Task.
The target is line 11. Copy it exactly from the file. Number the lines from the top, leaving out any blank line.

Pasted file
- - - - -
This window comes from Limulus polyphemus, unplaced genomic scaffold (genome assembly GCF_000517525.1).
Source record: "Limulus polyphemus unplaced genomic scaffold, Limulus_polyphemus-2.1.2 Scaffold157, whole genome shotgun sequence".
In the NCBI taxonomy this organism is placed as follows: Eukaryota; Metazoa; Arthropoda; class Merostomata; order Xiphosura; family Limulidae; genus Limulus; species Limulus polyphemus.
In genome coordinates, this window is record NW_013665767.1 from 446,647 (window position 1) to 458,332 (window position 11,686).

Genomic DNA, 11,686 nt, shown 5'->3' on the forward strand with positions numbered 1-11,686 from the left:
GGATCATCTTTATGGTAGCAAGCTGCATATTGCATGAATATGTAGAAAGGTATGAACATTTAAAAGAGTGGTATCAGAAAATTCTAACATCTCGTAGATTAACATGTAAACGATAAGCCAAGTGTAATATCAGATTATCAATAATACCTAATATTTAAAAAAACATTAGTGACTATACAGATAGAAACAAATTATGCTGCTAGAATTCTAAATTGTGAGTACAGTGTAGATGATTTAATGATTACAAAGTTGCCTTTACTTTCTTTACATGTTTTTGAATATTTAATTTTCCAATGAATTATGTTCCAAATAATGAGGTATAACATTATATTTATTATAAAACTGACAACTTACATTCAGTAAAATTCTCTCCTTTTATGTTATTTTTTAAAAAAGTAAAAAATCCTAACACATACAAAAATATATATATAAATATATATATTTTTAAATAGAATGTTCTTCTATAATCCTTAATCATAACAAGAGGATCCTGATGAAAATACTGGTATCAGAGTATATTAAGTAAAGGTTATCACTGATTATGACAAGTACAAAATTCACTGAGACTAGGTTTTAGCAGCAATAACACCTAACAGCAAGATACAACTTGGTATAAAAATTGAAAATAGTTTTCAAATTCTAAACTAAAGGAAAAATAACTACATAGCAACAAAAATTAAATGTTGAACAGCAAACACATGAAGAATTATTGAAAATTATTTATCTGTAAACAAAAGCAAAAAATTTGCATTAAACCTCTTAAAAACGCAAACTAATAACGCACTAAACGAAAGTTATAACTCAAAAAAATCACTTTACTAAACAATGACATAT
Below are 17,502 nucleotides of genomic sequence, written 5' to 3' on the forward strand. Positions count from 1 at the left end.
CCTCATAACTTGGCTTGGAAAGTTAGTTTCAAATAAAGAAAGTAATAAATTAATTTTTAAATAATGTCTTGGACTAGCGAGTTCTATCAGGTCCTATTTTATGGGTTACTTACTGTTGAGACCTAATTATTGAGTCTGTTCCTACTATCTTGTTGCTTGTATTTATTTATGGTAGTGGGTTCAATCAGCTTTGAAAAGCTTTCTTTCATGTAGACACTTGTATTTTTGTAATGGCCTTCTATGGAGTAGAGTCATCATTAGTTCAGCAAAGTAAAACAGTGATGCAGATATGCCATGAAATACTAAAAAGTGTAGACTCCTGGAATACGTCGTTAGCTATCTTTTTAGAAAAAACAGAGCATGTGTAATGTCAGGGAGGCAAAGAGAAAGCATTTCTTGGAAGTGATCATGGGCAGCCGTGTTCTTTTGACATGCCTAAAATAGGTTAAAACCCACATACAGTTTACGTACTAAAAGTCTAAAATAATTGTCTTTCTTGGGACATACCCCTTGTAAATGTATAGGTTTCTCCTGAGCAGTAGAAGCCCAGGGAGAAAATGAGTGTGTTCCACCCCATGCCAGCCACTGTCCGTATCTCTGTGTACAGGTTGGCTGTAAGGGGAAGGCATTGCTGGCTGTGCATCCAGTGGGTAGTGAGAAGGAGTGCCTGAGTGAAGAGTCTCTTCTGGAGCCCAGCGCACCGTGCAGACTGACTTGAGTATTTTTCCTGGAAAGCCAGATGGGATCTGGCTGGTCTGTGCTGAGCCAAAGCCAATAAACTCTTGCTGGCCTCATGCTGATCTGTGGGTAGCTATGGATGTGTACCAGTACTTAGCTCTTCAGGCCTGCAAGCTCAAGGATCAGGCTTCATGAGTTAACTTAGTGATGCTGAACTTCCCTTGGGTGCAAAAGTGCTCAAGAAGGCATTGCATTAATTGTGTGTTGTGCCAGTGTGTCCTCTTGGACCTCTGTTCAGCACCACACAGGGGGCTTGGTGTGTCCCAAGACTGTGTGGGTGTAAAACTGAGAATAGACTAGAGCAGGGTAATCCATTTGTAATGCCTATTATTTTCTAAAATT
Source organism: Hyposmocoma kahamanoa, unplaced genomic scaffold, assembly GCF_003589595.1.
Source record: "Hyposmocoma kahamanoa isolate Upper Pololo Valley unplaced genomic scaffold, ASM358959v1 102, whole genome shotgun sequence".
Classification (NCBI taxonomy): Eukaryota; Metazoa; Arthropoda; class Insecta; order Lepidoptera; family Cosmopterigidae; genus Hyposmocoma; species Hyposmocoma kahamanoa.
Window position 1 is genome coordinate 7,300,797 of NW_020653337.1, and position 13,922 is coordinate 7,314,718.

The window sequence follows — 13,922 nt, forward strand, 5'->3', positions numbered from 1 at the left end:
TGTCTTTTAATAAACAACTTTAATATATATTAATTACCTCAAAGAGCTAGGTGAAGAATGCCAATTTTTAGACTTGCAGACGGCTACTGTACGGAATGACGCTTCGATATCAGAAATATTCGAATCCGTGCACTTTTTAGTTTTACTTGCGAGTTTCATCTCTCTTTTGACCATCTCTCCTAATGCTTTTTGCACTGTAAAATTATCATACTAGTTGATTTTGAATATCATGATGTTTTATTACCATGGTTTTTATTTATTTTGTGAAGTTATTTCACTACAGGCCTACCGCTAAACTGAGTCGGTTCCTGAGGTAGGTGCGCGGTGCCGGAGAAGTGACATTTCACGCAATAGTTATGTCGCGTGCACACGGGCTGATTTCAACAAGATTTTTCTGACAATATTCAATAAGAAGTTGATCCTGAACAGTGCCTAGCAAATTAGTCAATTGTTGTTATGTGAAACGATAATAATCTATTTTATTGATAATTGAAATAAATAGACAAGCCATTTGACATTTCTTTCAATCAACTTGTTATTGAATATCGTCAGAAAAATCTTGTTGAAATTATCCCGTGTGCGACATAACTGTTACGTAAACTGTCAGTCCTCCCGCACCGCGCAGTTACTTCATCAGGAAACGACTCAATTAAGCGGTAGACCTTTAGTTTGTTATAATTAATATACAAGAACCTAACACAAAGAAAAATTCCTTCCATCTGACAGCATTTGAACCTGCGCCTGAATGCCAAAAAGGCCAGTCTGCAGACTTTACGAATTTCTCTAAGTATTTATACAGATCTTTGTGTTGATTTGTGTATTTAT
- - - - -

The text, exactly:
Classification (NCBI taxonomy): Eukaryota; Metazoa; Arthropoda; class Insecta; order Lepidoptera; family Cosmopterigidae; genus Hyposmocoma; species Hyposmocoma kahamanoa.